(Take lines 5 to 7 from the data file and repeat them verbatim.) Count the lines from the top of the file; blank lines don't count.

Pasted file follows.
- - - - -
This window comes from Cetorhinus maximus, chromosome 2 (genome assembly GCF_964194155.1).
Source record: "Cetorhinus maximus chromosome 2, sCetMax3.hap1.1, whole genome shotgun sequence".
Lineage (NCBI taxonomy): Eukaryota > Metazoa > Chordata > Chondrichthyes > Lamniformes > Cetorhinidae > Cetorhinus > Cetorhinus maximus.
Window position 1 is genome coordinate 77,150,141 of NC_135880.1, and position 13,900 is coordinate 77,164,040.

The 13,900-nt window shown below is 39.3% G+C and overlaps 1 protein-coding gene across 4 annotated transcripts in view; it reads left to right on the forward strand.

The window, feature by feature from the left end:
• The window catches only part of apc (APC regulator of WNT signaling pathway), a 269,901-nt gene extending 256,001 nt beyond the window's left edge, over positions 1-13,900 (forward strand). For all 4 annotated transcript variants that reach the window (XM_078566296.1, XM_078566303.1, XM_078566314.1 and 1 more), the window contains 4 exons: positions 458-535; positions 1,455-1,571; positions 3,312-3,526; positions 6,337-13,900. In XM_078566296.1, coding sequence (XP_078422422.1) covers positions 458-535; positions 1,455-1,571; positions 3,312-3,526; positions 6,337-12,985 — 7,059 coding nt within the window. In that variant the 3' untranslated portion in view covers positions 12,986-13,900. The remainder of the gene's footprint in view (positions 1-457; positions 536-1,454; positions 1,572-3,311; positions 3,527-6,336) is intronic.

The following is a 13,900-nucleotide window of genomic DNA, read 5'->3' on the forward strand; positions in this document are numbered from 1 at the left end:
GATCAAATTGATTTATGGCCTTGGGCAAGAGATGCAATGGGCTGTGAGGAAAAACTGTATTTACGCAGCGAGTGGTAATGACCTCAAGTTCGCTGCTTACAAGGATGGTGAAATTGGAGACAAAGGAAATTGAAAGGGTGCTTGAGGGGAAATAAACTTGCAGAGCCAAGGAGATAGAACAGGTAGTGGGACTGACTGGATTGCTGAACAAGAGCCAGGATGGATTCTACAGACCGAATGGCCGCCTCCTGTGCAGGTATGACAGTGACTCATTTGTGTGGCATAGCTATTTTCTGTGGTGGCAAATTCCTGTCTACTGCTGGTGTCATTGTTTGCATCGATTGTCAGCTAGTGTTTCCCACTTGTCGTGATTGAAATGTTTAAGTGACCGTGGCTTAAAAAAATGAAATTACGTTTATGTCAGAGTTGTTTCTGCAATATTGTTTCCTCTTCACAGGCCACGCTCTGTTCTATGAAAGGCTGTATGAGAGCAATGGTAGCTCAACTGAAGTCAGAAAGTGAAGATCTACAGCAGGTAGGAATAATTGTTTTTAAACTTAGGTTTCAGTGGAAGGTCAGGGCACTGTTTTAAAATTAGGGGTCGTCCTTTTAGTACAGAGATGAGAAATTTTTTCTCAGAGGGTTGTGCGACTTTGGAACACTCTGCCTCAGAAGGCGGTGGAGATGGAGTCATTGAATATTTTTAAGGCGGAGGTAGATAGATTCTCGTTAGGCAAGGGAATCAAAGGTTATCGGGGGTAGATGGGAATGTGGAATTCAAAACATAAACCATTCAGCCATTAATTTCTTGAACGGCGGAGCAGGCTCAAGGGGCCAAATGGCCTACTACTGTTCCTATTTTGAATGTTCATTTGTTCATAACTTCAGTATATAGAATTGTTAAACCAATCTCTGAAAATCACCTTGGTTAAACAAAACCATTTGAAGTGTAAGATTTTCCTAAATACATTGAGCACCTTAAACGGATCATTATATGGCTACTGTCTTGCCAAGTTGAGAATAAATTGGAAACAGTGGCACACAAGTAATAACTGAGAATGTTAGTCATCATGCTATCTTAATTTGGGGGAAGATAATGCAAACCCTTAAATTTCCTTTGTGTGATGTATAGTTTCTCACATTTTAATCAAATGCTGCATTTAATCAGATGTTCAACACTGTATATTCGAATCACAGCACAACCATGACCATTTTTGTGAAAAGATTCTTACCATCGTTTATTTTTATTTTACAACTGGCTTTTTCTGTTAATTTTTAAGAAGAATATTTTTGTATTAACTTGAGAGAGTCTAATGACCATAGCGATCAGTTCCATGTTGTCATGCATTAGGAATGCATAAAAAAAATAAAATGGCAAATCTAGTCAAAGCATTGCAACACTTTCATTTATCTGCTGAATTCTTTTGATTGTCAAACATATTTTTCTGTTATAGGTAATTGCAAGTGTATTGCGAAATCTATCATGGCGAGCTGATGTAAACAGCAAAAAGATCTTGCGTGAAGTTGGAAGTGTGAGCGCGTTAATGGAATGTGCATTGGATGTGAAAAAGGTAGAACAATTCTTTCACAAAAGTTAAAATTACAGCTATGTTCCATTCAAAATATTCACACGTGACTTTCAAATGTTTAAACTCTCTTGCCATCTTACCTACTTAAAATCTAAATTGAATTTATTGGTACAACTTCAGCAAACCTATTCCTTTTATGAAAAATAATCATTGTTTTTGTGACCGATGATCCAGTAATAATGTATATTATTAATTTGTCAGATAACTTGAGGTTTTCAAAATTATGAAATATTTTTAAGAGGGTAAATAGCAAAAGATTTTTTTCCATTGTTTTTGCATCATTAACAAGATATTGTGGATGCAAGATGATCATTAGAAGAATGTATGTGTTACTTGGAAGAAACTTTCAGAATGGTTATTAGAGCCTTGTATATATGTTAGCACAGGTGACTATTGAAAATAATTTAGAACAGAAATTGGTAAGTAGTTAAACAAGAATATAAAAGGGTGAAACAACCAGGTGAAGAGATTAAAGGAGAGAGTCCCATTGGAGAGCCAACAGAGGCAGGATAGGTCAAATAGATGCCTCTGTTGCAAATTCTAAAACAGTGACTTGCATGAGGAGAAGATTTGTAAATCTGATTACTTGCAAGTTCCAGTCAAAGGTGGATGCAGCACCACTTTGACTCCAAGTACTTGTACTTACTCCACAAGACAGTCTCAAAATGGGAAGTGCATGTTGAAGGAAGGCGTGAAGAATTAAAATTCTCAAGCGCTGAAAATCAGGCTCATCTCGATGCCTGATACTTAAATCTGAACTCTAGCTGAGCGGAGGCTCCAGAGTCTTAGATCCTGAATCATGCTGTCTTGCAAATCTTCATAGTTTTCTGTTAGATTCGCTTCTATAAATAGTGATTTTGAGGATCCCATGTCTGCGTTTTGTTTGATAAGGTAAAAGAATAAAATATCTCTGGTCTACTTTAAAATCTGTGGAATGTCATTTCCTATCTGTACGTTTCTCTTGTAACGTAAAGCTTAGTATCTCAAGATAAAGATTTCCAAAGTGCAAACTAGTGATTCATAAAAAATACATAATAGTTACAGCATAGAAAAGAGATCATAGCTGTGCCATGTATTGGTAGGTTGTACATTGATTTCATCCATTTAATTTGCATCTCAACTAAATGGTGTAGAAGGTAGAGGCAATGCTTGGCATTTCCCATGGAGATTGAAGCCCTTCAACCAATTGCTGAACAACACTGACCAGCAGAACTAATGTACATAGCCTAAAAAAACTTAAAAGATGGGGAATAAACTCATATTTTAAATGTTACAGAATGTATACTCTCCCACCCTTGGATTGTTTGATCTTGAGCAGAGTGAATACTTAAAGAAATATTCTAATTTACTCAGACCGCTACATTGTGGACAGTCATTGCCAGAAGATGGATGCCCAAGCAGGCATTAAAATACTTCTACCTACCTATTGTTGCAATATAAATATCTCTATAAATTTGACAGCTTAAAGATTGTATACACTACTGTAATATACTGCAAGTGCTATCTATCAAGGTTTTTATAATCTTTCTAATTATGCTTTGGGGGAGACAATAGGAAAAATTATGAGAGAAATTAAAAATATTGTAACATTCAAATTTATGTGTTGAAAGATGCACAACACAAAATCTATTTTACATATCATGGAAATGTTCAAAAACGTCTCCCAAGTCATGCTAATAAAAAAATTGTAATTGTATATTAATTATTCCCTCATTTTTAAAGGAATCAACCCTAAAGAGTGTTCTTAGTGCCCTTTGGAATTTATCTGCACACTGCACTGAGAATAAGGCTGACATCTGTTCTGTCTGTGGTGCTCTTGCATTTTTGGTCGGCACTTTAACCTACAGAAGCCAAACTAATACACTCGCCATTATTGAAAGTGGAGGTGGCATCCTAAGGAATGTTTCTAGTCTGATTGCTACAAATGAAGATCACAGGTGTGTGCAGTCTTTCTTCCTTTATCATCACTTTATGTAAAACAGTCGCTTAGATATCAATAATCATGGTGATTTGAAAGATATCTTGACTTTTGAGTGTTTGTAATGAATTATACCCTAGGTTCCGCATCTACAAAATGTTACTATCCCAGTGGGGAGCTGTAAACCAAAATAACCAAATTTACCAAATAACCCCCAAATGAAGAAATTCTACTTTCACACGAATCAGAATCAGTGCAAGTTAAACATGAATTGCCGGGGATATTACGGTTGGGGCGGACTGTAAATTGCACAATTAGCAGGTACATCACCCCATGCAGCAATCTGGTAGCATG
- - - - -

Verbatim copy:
The 13,900-nt window shown below is 39.3% G+C and overlaps 1 protein-coding gene across 4 annotated transcripts in view; it reads left to right on the forward strand.

The window, feature by feature from the left end:
• The window catches only part of apc (APC regulator of WNT signaling pathway), a 269,901-nt gene extending 256,001 nt beyond the window's left edge, over positions 1-13,900 (forward strand). For all 4 annotated transcript variants that reach the window (XM_078566296.1, XM_078566303.1, XM_078566314.1 and 1 more), the window contains 4 exons: positions 458-535; positions 1,455-1,571; positions 3,312-3,526; positions 6,337-13,900. In XM_078566296.1, coding sequence (XP_078422422.1) covers positions 458-535; positions 1,455-1,571; positions 3,312-3,526; positions 6,337-12,985 — 7,059 coding nt within the window. In that variant the 3' untranslated portion in view covers positions 12,986-13,900. The remainder of the gene's footprint in view (positions 1-457; positions 536-1,454; positions 1,572-3,311; positions 3,527-6,336) is intronic.